“The fascination of a growing science lies in the work of the pioneers at the very borderland of the unknown, but to reach this frontier one must pass over well traveled roads; of these one of the safest and surest is the broad highway of thermodynamics.”— Gilbert Lewis (1923)
With growing global concerns about reducing carbon emissions, the power industry has received its share of focus and it’s undertaken a number of approaches to address carbon, including raising plant efficiencies, switching to natural gas, and trying some different technologies. Fuel switching to gas is the primary strategy in the United States as gas is abundant and coal plants often don’t meet new environmental requirements without significant investments.
In Asia, where coal is both abundant and a staple, utilities are building ultrasupercritial plants that increase efficiencies by about ten percent while reducing carbon emissions. They refer to it as clean coal.
What about completely different approaches? Earlier this week, the New York Times published several pieces about clean coal, one of which involves gasifying coal to produce Substitute Natural Gas (SNG), which is then combusted in a combined cycle plant. This technology is attractive in that one can remove almost all of the carbon in the process, in the form of CO2, during gasification.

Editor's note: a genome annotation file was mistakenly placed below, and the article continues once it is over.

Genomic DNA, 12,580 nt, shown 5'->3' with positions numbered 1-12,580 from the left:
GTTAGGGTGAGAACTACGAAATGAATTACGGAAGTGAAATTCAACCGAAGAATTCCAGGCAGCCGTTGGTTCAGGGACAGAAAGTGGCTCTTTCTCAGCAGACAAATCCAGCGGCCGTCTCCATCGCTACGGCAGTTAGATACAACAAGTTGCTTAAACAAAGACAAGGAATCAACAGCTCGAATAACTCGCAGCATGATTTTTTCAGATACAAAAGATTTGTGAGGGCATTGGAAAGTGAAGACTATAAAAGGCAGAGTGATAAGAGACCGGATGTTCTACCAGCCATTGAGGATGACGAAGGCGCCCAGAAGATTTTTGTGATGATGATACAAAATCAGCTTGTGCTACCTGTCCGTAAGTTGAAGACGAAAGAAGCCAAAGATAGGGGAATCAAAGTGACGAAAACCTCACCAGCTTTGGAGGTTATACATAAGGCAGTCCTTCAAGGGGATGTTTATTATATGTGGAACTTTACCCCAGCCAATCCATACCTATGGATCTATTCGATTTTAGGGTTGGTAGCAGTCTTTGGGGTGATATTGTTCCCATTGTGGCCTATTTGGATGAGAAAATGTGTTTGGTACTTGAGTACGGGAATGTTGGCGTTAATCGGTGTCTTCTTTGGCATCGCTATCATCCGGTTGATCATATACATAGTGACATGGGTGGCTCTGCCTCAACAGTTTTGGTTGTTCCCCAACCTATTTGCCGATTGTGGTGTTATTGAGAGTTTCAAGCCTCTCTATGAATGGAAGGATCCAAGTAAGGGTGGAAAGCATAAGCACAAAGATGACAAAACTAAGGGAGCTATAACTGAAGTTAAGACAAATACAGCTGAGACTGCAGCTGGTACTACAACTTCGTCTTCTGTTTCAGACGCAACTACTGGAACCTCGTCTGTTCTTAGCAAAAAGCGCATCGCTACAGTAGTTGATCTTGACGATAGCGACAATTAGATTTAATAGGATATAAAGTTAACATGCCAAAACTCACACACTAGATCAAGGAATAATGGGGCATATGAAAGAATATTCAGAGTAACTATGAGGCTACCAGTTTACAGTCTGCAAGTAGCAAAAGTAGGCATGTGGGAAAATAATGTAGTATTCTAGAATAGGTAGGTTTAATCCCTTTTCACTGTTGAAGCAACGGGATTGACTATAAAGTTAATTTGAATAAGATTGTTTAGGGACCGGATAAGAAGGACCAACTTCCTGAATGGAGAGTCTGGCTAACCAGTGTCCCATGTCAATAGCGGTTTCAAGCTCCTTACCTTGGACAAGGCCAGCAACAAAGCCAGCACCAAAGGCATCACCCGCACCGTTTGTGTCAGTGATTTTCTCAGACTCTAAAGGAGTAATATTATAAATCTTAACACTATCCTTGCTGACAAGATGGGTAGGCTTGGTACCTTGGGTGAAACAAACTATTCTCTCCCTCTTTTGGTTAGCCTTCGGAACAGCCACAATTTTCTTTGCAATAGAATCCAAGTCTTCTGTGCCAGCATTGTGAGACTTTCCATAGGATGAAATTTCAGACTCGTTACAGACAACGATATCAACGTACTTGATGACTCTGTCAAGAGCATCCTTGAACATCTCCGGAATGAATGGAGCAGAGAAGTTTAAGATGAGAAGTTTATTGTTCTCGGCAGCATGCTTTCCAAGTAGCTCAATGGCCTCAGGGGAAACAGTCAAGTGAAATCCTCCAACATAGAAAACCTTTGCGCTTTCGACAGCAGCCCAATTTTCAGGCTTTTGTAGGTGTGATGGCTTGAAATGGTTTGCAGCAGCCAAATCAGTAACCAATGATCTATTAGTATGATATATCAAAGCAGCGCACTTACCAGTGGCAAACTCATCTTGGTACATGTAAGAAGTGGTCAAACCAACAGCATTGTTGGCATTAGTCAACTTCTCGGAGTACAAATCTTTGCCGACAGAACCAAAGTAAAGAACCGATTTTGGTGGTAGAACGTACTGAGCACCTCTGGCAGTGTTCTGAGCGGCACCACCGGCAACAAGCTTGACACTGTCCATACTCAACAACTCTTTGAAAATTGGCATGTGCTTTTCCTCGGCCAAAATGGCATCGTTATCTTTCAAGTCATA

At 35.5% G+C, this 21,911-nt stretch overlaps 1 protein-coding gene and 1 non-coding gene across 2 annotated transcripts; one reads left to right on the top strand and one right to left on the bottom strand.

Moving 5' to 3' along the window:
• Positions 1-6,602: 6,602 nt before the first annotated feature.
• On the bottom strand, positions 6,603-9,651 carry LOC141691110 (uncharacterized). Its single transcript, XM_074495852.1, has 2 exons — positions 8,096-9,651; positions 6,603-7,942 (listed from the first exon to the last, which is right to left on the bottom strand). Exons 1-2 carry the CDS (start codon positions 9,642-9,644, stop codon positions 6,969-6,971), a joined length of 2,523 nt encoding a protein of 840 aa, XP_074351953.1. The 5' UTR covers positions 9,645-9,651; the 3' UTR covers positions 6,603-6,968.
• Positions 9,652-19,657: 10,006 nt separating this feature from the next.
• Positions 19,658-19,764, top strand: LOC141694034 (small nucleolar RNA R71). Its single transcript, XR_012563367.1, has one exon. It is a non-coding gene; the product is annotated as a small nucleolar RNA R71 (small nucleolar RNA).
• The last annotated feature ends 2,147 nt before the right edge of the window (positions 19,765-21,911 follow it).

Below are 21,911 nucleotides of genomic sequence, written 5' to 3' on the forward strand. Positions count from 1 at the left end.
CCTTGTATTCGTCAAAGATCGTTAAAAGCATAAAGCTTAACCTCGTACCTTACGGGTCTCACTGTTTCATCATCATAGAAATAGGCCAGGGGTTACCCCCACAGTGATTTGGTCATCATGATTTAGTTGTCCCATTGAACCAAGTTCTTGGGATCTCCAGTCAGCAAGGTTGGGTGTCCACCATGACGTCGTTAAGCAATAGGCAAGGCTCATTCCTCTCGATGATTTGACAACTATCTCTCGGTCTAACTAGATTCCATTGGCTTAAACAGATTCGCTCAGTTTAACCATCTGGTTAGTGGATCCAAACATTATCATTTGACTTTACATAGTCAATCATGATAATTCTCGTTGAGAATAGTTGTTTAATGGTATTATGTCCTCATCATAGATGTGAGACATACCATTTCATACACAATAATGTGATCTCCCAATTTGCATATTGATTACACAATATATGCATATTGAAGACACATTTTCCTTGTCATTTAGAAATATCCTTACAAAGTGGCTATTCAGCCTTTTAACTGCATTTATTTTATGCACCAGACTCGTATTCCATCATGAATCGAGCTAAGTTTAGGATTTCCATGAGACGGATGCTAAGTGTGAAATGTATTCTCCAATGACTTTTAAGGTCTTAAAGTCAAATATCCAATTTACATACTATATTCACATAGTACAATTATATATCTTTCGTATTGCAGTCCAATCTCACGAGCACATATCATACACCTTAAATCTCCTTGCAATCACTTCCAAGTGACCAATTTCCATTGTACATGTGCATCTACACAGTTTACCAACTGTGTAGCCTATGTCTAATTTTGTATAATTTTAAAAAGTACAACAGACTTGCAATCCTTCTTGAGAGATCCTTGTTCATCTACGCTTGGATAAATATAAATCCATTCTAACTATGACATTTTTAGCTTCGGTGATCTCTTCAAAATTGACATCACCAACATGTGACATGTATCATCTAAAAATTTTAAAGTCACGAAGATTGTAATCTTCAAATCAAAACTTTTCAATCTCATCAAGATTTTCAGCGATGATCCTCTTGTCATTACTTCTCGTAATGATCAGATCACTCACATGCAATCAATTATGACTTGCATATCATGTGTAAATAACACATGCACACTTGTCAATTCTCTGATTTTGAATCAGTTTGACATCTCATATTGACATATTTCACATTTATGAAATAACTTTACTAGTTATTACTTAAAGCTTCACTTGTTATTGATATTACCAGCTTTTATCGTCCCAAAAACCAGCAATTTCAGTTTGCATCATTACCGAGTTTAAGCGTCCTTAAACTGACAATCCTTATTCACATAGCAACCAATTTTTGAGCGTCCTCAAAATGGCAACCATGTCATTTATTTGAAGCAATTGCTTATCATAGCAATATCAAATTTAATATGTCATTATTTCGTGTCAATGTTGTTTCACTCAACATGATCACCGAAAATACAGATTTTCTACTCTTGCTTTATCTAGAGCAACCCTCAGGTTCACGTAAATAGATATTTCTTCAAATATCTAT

This CO2 can then be stored underground or used for enhanced oil recovery. Integrated Gasification Combined Cycle (IGCC) plants like these look like a good solution on paper, but since Kemper County and the recently completed Edwardsport facilities were essentially technology “firsts”, they cost a lot more than their original budgets.
I’m convinced that none of these plant types offers viable long-term solutions as their cost per MW of production are higher and they are not good at cycling load, something that is an operational must in today’s world of intermittent renewable power.
Enter another approach that is interesting, both from the thermodynamics and technology standpoint. NET Power is building a facility based on a new process, the Allam cycle, which will use natural gas as the feedstock and has zero emissions. It’s the first plant that I’ve seen without any kind of stack. One of the real differences in this process is that steam is not used, rather, supercritical CO2 is the motive force for the turbine.
The first demo plant is being built in Texas, and because it’s new, it’s likely to cost more than originally budgeted. However, this technology offers a unique approach, with a smaller footprint, that is being looked at by other utilities as a means to produce reliable power with no carbon output. Time will tell if the technology delivers on its promises and is scalable.
From Jim: You can connect and interact with other power generation and control experts in the Power group in the Emerson Exchange 365 community.